Frustrated doesn’t even begin to describe what I’m feeling right now.
It was a great long weekend with all four kids home. While it was exhausting, I so much enjoyed having my kids close for a few days. More than the interaction I had with them, I enjoyed watching them talk to each other.
Boom! One phone call later, and that feeling of satisfaction over a job well-done in raising such wonderful adult children, is gone.
Luke, who is graduating from college next month called me this afternoon while I was at work. “Hey, Mom. I found an apartment.” While he is graduating next month, he still has an additional month of student teaching to complete before he’s certified to teach. He has to stay in Milwaukee. Plus, he wants to continue staying there indefinitely. Gee….I wonder why?
Luke’s longtime girlfriend has three more years of school. She’ll come out with a doctorate. Beyond his beer money job as a bouncer, Luke doesn’t have a job. He doesn’t even have a job prospect. He claims that “he’ll find something,” and I believe he will. But….in the meantime, “Hey, Mom. I found an apartment.”
Yes…months ago, I promised him that I would help out with the transition between school, when his lease is up, and the period of time when he still has to live in Milwaukee to complete his student teaching. Yes…I knew that he wanted to stay in Milwaukee after graduation. What I didn’t expect was that he would ask for a $2,600 deposit on an apartment that costs $850 per month. Or…if I want to avoid such a large deposit, I can put the apartment in my name. Uh uh… Not going to happen.
T called Luke tonight. He expressed his concerns. Why doesn’t he look around for a job in his field? His determination to stay in Milwaukee, while understandable, is limiting his reach for an actual job. Why doesn’t he come home for a while and use our house as his home base while he looks for employment in his field? Luke doesn’t want to live here with us. Maybe he would consider coming back home….if we still lived at HOME. Really? Apparently, our lives were supposed to remain in a state of dormancy in case Luke wanted to return to our hometown of 1,800 people for a job opportunity? Obviously, our small hometown offers opportunities that I was not aware existed. He is being unreasonable. Living here with us, even for a short time, would give him the chance to apply for jobs all over the Chicago area. “That’s OK, Dad. If you don’t want to pay the deposit, I’ll just find something I can afford…but you know where I’ll have to live.” I guess living in a dangerous, gang-infested neighborhood is preferable to living with his family.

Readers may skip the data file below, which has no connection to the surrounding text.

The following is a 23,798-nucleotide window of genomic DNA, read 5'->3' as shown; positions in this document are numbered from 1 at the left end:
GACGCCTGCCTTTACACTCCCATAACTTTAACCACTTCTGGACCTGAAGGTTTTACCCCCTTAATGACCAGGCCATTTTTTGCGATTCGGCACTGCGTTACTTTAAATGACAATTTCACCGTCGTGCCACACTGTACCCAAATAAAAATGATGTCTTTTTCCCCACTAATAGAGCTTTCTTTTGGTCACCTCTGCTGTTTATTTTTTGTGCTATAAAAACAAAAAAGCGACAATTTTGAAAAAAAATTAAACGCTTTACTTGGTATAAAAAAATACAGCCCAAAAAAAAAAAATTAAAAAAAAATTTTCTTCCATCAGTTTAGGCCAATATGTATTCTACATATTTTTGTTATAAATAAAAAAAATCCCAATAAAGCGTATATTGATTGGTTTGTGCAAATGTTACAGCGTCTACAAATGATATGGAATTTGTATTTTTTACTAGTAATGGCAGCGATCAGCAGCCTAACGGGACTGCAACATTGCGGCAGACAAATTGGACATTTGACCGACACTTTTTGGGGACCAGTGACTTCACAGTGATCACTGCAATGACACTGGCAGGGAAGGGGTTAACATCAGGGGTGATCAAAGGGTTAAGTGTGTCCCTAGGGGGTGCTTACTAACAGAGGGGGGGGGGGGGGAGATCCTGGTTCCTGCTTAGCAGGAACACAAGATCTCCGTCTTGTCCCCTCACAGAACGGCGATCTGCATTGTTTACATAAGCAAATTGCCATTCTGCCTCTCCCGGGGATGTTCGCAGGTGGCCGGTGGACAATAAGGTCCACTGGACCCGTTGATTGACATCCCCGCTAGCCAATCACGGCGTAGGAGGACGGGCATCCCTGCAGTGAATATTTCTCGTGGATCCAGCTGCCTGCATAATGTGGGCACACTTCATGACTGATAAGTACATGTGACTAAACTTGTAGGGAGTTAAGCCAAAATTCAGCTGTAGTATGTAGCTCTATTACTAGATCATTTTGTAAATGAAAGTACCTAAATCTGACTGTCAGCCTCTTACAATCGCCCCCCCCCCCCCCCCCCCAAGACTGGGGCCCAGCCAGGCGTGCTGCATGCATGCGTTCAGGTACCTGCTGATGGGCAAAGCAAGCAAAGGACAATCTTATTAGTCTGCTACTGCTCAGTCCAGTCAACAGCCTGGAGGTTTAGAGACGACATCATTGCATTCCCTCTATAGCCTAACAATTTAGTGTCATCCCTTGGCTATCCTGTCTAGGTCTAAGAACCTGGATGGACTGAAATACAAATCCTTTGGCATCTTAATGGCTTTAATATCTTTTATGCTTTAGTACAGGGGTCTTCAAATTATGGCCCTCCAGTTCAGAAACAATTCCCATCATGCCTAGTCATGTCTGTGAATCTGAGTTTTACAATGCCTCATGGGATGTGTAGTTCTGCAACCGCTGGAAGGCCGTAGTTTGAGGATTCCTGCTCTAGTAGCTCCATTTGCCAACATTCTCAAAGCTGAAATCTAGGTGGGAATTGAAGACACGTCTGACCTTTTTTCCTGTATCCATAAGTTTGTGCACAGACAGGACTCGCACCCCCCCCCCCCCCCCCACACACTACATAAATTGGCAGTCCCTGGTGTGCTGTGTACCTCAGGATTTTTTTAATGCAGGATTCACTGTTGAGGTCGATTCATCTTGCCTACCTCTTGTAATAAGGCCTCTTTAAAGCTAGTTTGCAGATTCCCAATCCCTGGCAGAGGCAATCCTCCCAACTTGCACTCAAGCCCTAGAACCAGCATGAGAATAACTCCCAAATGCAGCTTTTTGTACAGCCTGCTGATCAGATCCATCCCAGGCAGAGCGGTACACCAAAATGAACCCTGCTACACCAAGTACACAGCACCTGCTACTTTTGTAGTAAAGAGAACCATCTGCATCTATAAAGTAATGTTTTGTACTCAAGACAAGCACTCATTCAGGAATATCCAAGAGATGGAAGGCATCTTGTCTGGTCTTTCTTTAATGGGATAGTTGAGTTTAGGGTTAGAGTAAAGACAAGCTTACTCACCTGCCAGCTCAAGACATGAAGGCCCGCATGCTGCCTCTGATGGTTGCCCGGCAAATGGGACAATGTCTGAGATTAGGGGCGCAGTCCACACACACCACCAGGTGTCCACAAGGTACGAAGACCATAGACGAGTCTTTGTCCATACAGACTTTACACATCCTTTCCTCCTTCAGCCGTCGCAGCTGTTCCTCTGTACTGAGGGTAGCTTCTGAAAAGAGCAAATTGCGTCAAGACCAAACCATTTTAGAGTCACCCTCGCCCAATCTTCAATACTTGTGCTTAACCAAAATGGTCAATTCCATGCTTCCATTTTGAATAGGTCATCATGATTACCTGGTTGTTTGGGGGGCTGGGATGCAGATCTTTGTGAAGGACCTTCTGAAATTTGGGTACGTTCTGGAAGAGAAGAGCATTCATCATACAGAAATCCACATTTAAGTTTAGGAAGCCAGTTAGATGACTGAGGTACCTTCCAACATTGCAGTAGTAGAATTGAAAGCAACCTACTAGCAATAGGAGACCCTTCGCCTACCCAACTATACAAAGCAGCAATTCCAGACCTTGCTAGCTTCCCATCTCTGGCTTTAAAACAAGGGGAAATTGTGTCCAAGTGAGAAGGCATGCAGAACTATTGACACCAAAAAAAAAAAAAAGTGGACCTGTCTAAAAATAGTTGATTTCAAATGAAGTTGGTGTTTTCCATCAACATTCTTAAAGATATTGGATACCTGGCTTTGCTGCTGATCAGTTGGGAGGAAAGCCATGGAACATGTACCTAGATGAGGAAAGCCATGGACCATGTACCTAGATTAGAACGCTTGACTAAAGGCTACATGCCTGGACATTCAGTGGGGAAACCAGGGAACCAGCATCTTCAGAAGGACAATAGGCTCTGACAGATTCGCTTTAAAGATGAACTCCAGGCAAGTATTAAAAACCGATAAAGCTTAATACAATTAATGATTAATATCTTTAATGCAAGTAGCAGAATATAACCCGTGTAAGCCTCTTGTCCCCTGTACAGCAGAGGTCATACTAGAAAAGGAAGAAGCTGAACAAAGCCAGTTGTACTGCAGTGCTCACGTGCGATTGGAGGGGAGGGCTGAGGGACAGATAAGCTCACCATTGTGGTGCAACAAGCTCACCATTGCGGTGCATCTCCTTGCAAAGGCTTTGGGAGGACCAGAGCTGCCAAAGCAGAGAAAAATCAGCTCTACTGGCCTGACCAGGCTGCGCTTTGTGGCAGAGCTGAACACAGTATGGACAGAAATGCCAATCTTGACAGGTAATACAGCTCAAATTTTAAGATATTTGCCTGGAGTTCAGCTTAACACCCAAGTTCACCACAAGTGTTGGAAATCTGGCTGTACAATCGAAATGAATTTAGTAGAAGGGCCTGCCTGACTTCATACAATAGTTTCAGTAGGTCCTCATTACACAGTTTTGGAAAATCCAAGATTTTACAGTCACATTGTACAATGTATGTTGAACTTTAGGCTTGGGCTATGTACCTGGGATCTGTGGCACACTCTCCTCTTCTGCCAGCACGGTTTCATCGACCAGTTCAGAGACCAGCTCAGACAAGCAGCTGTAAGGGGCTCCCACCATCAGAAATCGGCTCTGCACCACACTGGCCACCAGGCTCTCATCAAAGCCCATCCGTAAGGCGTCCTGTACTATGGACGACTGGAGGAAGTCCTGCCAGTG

To say that I’m frustrated right now is an understatement.
Tomorrow, I will call his school to see what options are available to the hundreds of students who will graduate and lose their housing yet must remain for an additional month to complete their course work. I’m not a betting woman, but my guess is that the university has some kind of short-term accommodations available for my son. That’s my first step. My second step will be to try to figure out how any child of mine has grown up to expect a life of privilege and entitlement.
While my son may have learned some valuable lessons in college, it seems that he still has a few valuable lessons left to learn.